We have proposed a framework for transforming landscapes to improve performance by integrating ecological principles into landscape design. This effort would focus on the development of multifunctional landscapes, guided by the rapidly growing knowledge base of ecosystem services provided by landscape features. Although the conventional approach to landscape ecology is based on a model that assumes poor ecological quality in the human-dominated matrix, a review of recent literature reveals important opportunities to improve the quality of the landscape matrix by increasing spatial heterogeneity through the addition of seminatural landscape elements designed to provide multiple ecosystem services. Taken alone, these individual elements might not appear to have a large impact on the environment, but when considered together within the entire landscape, the contribution could be significant, particularly when these elements are intentionally designed to improve landscape performance. Previous attention has focused on the value of large patches of native vegetation for conservation efforts. These efforts have included preserving those areas that still remain, restoring those that once existed, and providing connectivity between them. But great opportunities exist to improve the quality of the matrix by designing multifunctional elements throughout the landscape. Through a synthesis of knowledge in landscape architecture and landscape ecology, we have demonstrated some important applications of the landscape performance framework in urban and agricultural settings. Based on a review of the literature, we have suggested several methods of evaluating and monitoring landscape performance to determine the relative success of a designed landscape.
Key words: agroecosystem; design guidelines; ecological design; ecosystem services; human-dominated; multifunctional landscape; multifunctionality; urban agriculture; urban ecology.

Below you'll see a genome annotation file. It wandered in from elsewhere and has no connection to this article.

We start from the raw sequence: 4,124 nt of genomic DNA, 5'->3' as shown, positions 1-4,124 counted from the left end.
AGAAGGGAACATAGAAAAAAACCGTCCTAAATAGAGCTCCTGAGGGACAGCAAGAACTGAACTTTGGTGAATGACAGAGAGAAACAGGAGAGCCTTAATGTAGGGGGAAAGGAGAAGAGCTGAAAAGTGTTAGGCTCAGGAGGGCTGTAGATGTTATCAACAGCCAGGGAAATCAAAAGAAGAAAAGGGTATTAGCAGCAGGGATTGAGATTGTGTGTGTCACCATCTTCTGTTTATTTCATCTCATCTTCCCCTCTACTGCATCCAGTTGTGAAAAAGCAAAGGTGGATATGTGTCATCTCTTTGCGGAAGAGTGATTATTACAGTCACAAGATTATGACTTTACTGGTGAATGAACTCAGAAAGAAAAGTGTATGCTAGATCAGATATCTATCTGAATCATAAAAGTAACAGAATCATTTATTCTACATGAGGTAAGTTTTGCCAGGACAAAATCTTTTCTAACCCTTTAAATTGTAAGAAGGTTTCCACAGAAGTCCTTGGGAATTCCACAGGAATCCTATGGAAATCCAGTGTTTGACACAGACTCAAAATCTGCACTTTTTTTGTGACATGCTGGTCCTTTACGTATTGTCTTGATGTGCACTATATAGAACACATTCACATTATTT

According to the U.S. Census Bureau (2008), global population exceeded 6 billion in 2000, and is expected to reach 9 billion by 2050. Conventional knowledge suggests that the growing global population will require more land on which to live and produce food for survival, and that this land requirement will come at the expense of native ecosystems as they are converted to cropland or urban living spaces (anthropogenic landscapes). This pattern has been observed in many cultures during various time periods throughout history. Today, however, we live in a world where only a small percentage of land remains relatively undisturbed. This land is found primarily in areas where agriculture, and thus human occupation, is inefficient and even impractical. Many scientists agree that these relatively undisturbed areas should be protected and conserved due to the important ecological functions they provide (Wilson et al. 2007). Although there is great pressure to support a growing population, an alternative to the conversion of our last remaining important ecosystems is needed. We suggest that one solution may be found through the integration of existing knowledge in the fields of landscape architecture and landscape ecology. This synthesis can be used to develop creative alternatives for the transformation of our anthropogenic landscapes, with a focus on multifunctionality for improving overall performance of the landscape.
The field of landscape ecology has recognized and even encouraged a connection between science and landscape design from the beginning. European geographer Carl Troll (1950) noted that “landscape design provides the active creation of the cultural landscape, not only to meet its functional requirements, but also to create a harmonic structure in the appearance of the landscape, if not in its artistic design.” Yet a large gap remains between the growing body of research in landscape ecology and the application of this information in the design of landscapes based...